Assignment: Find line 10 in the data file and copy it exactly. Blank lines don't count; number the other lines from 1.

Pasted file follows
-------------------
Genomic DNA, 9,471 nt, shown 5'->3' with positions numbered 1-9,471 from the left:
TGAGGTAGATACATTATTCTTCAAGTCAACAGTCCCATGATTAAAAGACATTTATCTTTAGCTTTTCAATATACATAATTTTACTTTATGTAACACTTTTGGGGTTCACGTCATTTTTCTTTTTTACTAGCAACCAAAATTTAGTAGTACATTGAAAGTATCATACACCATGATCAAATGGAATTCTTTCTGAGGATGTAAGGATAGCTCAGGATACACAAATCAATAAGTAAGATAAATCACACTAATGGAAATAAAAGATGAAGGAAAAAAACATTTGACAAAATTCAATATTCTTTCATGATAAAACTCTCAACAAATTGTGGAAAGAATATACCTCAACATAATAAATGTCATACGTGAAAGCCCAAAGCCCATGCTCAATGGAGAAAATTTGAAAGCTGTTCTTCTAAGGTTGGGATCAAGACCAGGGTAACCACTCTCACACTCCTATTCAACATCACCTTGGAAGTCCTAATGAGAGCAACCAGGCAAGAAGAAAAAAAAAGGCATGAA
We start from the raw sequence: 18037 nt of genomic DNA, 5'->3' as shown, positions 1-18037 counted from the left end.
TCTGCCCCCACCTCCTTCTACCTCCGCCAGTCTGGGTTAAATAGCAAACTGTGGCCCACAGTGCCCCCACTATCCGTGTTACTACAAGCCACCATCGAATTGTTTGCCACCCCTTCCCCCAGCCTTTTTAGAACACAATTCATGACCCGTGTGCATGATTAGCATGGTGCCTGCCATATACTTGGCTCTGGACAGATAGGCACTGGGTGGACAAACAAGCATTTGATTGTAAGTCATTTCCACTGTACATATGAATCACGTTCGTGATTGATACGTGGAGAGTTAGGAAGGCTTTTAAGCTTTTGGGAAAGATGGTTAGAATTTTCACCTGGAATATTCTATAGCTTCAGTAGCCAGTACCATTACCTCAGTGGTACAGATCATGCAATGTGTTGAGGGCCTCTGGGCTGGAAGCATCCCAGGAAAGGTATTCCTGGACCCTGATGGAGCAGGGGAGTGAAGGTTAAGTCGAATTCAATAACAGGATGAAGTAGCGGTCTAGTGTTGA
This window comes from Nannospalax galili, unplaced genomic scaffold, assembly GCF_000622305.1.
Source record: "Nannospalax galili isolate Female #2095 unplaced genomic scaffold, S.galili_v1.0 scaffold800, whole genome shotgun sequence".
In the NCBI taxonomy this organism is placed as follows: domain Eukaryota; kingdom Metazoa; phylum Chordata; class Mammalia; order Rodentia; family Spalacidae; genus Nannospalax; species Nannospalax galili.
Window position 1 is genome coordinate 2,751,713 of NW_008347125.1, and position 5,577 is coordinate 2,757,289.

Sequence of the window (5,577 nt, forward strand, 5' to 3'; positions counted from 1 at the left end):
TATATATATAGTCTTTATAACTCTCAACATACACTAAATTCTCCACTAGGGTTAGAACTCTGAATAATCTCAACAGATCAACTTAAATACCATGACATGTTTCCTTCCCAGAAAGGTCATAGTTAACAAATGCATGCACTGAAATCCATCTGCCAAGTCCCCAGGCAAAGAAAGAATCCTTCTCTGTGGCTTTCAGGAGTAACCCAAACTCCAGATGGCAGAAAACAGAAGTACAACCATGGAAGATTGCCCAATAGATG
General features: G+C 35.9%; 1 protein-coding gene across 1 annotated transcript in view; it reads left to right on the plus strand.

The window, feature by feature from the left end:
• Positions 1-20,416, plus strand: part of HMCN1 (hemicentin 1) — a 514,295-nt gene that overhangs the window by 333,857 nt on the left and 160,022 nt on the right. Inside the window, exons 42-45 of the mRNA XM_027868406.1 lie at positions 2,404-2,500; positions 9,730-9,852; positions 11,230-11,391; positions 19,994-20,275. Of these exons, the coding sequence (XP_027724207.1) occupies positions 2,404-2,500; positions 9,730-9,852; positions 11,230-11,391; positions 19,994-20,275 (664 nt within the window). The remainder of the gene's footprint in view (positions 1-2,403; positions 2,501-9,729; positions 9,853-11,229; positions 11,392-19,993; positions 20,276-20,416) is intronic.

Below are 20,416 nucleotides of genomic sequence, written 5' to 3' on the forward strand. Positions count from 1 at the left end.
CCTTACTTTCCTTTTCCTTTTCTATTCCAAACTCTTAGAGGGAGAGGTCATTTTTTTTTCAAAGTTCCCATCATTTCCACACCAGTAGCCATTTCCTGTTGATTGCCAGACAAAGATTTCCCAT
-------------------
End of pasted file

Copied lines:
TATATATATAGTCTTTATAACTCTCAACATACACTAAATTCTCCACTAGGGTTAGAACTCTGAATAATCTCAACAGATCAACTTAAATACCATGACATGTTTCCTTCCCAGAAAGGTCATAGTTAACAAATGCATGCACTGAAATCCATCTGCCAAGTCCCCAGGCAAAGAAAGAATCCTTCTCTGTGGCTTTCAGGAGTAACCCAAACTCCAGATGGCAGAAAACAGAAGTACAACCATGGAAGATTGCCCAATAGATG